Home > Uncategorized > Murphy DEP Commissioner Urged To Withdraw Sweetheart Settlement With BASF At Toms River Ciba Geigy Superfund Site

Murphy DEP Commissioner Urged To Withdraw Sweetheart Settlement With BASF At Toms River Ciba Geigy Superfund Site

Time To Heal The Wounds, Not Rub Salt In Them

Time To Hold Corporate Polluters Accountable, Not Cut Dirty Deals With Them

Clearly, in good conscience, you must withdraw the draft settlement and go back to square one. This deal clearly is not in the public interest and it clearly fails to recover even a fraction of the NR injuries to hold corporate polluters accountable.

As expected – but much slower than it should be due to corrupt environmental group support – as the facts come to light and penetrate DEP spin and lies, strong public opposition and media coverage of the Murphy DEP’s sweetheart deal with corporate chemical giant BASF are beginning to emerge.

(Hometown Toms River was blindsided by the DEP deal and is strongly opposed.)

Politco has a killer story today, which will spark additional outrage, read the whole thing (subscription):

Politico reports the DEP’s failure to properly conduct a NRD economic valuation, a fatal failure I’ve emphasized.

Unfortunately, the Politico story did not mention the DEP failure to adopt NRD regulations (hit this link and see letter below for background on that, including Court cases), or the failure of Senator Smith’s NRD Legislative Task Force. Once again, we called it, see:

To try to cover their asses for signing off on a really bad deal, DEP is now flat out lying.

DEP is actually claiming that the Constitutional Amendment approved by the voters – which was clearly intended to stop Governors and Legislators from diverting NRD settlement money to the General Fund – was intended to discourage DEP recovery of economic damages.

(DEP’s Hajna must really think we’re stupid – DEP/AG just settled a paltry $9.5 million NRD deal with ExxonMobil – and they used a hired gun private law firm who was paid an undisclosed portion of that money to do so).

That is a flat out lie and Tittel called them on it:

Hajna said the department now “generally seeks to restore or replace injured resources in the area of the site that caused the injury.” In 2017, voters approved the amendment that directed NRD money to be spent “in the immediate area” around where the pollution happened. This was meant to put an end to unrelated spending sprees using NRD money.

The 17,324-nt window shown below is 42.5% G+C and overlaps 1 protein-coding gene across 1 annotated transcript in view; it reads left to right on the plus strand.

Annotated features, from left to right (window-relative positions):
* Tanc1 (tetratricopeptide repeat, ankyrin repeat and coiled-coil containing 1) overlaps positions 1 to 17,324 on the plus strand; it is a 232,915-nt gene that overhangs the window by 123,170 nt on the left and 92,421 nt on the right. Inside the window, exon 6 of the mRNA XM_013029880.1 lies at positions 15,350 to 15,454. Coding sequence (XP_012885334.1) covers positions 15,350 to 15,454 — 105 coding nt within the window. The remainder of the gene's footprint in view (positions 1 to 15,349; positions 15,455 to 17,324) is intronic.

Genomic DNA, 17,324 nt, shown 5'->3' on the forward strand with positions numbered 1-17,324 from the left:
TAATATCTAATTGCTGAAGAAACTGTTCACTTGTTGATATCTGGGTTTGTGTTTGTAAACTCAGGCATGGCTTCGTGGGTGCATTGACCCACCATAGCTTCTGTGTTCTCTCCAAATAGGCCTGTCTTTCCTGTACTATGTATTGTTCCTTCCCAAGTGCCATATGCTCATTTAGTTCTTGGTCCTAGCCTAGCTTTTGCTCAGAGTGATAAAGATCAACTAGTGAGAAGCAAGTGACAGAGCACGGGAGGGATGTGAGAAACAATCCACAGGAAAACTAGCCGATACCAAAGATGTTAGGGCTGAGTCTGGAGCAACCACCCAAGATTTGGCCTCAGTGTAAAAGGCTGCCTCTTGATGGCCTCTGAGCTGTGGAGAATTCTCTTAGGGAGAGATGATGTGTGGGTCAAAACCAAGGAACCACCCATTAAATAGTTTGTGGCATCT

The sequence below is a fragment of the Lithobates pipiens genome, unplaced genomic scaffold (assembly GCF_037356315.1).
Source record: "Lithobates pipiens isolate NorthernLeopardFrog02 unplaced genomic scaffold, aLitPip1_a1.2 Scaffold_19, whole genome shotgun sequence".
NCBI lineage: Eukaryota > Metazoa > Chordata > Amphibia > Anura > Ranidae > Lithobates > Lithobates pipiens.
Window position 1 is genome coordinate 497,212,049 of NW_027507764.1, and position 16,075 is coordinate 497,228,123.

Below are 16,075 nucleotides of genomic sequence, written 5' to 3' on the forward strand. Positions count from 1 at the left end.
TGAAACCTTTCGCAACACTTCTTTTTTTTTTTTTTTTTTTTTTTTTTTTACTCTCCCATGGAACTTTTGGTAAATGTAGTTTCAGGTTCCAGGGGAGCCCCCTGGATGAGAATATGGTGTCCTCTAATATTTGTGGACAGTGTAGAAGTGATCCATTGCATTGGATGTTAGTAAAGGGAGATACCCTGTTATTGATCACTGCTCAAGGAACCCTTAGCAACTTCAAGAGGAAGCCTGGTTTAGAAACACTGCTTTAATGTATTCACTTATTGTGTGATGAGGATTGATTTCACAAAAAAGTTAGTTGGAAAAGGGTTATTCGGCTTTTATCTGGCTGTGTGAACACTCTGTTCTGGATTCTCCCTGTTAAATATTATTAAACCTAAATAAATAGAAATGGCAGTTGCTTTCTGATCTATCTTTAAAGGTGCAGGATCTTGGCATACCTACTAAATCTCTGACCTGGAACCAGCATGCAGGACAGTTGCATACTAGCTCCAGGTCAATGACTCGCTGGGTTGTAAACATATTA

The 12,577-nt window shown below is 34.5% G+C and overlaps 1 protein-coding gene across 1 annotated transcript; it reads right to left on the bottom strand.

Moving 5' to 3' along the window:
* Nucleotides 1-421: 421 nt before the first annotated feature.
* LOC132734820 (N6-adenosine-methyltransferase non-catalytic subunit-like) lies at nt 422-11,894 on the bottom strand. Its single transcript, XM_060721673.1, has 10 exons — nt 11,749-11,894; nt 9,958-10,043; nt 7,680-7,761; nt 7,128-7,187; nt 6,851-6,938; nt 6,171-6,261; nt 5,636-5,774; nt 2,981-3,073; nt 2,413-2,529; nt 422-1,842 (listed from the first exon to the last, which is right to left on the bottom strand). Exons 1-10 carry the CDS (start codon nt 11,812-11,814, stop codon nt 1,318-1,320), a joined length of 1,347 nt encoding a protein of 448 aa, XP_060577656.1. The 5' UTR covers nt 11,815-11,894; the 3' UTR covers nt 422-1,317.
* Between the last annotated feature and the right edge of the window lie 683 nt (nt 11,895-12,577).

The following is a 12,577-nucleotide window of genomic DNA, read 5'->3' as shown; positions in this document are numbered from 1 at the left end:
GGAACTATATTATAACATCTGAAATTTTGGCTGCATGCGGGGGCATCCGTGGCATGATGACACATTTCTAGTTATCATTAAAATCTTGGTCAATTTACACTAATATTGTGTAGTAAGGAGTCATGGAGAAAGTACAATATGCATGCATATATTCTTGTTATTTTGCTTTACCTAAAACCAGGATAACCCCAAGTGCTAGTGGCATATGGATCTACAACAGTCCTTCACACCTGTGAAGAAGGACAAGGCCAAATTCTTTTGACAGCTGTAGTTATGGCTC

So DEP’s current interpretation might enrage environmental groups that supported the amendment.

Jeff Tittel, a longtime environmental activist, said the constitutional amendment was to keep officials from siphoning off settlement money for the general fund, not to justify no-cash deals. For instance, much of the Exxon settlement and much of a separate $355 million settlement for damage to the Passaic River ended up going to balance state budgets, not back to the environment.

“That is outrageous that the administration would be trying to hide behind an amendment that was designed to stop the administration from stealing NRD money for other purposes than the environment to balance the budget and other things — when they sold out the people of New Jersey with this deal,” Tittel said in an interview.

(we wrote about that Constitutional Amendment, see:

I’ve been holding off writing my own analysis of this dirty deal until my OPRA public document requests are finished.

But I did send Commissioner LaTourette a letter to demand he withdraw this dirty deal. I sent it to several NJ reporters and a few trusted friends, but it looks like Politico was the only outlet so far to write the story.

That story will get legs, I’m sure. Especially after people learn that LaTourette represented a corporate polluter (a Dow Chemical subsidiary) and won a DEP NRD case. See letter to DEP Commissioner LaTourette below. (We broke and was the only one writing about LaTourette and NRD, so Politico obviously got that scoop from us, directly or indirectly. So, it would be nice to get attribution and credit once in awhile.)

The public would be disturbed to know that LaTourette represented a major corporate chemical polluter and won an NRD court case against DEP, yet he has failed to fix the defects the Courts have found to reject DEP NRD lawsuits.